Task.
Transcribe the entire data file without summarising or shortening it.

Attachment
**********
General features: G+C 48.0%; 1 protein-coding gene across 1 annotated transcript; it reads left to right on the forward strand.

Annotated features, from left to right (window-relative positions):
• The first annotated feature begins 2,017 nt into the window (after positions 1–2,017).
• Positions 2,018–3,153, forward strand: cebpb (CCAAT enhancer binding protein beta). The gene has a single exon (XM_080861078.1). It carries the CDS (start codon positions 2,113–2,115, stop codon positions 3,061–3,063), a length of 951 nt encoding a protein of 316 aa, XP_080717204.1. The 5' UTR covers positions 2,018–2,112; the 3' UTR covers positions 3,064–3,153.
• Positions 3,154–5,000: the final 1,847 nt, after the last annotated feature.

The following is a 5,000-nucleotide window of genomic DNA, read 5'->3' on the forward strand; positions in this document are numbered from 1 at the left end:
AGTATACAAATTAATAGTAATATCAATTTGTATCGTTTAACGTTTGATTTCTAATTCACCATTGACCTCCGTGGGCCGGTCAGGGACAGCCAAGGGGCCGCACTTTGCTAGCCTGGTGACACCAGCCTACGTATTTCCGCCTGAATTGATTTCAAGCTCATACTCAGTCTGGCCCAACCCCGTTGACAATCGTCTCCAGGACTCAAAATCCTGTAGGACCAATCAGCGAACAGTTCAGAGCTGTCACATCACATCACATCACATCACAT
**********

General features: G+C 48.0%; 1 protein-coding gene across 1 annotated transcript; it reads left to right on the forward strand.

Annotated features, from left to right (window-relative positions):
• The first annotated feature begins 2,017 nt into the window (after positions 1–2,017).
• Positions 2,018–3,153, forward strand: cebpb (CCAAT enhancer binding protein beta). The gene has a single exon (XM_080861078.1). It carries the CDS (start codon positions 2,113–2,115, stop codon positions 3,061–3,063), a length of 951 nt encoding a protein of 316 aa, XP_080717204.1. The 5' UTR covers positions 2,018–2,112; the 3' UTR covers positions 3,064–3,153.
• Positions 3,154–5,000: the final 1,847 nt, after the last annotated feature.

The following is a 5,000-nucleotide window of genomic DNA, read 5'->3' on the forward strand; positions in this document are numbered from 1 at the left end:
AGTATACAAATTAATAGTAATATCAATTTGTATCGTTTAACGTTTGATTTCTAATTCACCATTGACCTCCGTGGGCCGGTCAGGGACAGCCAAGGGGCCGCACTTTGCTAGCCTGGTGACACCAGCCTACGTATTTCCGCCTGAATTGATTTCAAGCTCATACTCAGTCTGGCCCAACCCCGTTGACAATCGTCTCCAGGACTCAAAATCCTGTAGGACCAATCAGCGAACAGTTCAGAGCTGTCACATCACATCACATCACATCACAT